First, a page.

Virtual memory takes the concept of paging a bit further. Virtual memory allows the operating system to be able to address more memory that is physically available. The operating abstracts the main memory, and a file which resides in secondary storage such as a hard disk called the page file. The page file can be seen as an extension of the main memory. All of this is kept under the same address space which abstracts the two and transparently treats them as one space. Again, yet another oversimplified diagram is shown here:
With virtual memory, only bits and pieces of a process can be loaded into the main memory, while the rest of it can lie in disk. The main advantage is that now, processes can be as large as needed and the operating system will be able to swap in and out pages into main memory. The disadvantage is that if a lot of swapping happens, we end up with thrashing. Accessing memory is in the order of nanoseconds, while accessing secondary storage can be in the order of milliseconds. If a lot of disk hits are needed to access a page in memory due to main memory being too constrained in size, then system performance will suffer.
File Management and Filesystems
What is an operating system without a filesystem!? Files are just data in a storage medium. To make things simple, I’ll only refer to secondary storage as the hard drive. When a user creates a file in the operating system, a bunch of bytes are written into the hard drive. It is up to the operating system to wrap this information with information telling it how to read the file properly at a later time should it need to again. This can be things such as the file format, and the file path to the file.
A file path is just basically the traversal of tree nodes to the file. We can imagine a file being a leaf of a N-ary tree. The root node is then a root directory. In a Windows system, this is typically the C:\ directory, while in UNIX based systems it is just /. In this N-ary tree, the file path represents the traversal needed to get to the file. Each node that is passed through this traversal can be thought as a directory.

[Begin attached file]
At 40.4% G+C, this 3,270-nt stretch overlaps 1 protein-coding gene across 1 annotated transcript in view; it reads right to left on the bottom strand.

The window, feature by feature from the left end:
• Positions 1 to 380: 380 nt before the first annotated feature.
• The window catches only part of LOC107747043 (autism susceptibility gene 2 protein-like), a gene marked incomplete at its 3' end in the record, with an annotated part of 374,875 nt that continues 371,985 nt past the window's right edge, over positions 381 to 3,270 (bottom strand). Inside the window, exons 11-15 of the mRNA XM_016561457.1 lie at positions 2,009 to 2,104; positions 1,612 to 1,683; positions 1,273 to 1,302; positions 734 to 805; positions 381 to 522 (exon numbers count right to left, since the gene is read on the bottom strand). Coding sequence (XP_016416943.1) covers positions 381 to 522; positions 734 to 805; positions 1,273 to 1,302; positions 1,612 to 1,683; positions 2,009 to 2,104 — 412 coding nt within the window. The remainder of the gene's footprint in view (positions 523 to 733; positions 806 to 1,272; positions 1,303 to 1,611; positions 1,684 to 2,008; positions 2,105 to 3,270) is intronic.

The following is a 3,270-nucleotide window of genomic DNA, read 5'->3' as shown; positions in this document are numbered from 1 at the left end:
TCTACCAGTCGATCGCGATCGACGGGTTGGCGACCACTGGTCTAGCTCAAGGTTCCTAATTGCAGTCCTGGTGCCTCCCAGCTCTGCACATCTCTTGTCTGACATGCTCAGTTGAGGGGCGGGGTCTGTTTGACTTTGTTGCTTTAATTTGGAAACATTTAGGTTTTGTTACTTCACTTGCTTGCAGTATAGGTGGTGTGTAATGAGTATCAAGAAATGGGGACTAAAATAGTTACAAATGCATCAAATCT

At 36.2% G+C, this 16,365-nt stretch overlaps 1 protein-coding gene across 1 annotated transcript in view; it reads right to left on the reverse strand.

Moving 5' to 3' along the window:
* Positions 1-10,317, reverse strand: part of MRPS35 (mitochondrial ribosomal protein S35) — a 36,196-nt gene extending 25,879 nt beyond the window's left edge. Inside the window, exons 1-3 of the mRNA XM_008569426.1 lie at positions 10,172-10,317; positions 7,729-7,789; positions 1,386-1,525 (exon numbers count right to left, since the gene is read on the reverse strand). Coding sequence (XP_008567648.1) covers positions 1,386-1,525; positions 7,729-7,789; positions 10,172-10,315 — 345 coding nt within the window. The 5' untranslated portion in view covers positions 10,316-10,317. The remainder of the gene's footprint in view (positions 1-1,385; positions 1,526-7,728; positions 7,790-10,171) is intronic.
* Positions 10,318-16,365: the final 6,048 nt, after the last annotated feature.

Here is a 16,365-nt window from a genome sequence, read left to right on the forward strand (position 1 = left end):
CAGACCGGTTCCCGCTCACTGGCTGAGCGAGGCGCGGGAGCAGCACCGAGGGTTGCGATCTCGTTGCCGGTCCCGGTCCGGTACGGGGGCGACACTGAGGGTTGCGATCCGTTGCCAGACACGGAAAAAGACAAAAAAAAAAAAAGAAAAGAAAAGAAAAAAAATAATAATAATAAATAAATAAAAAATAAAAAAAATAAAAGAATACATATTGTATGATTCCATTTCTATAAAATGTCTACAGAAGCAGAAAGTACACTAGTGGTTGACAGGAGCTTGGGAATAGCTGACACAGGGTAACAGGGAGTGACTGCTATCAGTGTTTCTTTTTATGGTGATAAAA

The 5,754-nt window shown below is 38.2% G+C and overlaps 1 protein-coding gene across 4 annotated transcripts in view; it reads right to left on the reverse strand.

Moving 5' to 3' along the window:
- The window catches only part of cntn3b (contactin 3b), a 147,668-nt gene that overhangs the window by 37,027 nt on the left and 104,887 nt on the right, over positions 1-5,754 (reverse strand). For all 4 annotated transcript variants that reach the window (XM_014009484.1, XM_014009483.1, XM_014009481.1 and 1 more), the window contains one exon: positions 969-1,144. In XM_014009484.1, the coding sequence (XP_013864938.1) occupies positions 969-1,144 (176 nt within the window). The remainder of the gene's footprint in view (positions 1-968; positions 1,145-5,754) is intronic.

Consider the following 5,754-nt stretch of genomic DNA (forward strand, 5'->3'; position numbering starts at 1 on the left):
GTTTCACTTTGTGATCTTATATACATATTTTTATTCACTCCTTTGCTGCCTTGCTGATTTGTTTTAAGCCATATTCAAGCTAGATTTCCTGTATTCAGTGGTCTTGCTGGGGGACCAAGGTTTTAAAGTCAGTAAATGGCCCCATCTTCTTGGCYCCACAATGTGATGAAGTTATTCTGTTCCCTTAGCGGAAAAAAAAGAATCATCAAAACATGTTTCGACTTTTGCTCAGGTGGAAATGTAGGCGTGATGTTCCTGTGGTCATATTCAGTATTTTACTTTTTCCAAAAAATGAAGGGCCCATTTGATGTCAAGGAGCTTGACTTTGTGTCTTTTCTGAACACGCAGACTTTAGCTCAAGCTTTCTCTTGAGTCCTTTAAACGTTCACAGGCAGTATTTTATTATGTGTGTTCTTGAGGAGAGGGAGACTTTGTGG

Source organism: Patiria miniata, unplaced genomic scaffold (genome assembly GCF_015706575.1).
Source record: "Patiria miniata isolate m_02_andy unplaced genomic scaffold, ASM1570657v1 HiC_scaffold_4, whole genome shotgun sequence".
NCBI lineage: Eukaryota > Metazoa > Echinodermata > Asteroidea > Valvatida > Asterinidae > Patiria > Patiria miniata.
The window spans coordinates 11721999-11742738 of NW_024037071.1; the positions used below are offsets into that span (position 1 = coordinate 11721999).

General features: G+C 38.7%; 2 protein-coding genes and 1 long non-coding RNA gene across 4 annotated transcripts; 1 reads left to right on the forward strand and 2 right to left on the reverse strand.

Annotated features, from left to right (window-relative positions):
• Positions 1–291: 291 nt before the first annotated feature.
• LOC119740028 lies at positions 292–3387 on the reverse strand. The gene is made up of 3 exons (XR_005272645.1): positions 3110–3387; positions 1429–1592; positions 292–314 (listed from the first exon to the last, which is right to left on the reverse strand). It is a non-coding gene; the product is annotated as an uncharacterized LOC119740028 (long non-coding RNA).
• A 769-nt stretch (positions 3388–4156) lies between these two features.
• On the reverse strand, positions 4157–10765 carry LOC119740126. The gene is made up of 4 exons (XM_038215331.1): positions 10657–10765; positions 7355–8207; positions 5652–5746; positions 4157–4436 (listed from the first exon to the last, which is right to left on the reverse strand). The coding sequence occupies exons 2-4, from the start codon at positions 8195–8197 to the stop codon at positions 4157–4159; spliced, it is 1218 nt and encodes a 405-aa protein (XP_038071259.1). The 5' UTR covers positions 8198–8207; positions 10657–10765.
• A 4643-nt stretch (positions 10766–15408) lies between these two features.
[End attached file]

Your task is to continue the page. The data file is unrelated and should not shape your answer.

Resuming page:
This system described above is referred to as the filesystem of the operating system. The filesystem is a sort of structure in which the operating system needs in order to organize data. This is basically a database. With a filesystem, the operating system can confidently save and load files on disk to give the illusion of persistence.
The filesystem is the index of where everything gets stored and with that, it is important for an operating system to have an efficiently designed filesystem as it can determine the number of files allowed to be stored along with how fast files can be read and written. Think of it as the cart catalog for all your data in your computer. You remember card catalogs at the library, right?
Phew, we made it through all that! Though operating systems are complex pieces of software, there is a lot of importance on the elegance to the design and architecture to them. It is the driver of the computer system. Without it, computers will be less interesting and honestly, probably less versatile than what we are accustomed to.
Hopefully this article gave you an interesting high level overview on the basic operating system concepts and now that you have an idea on how operating systems work, go learn more!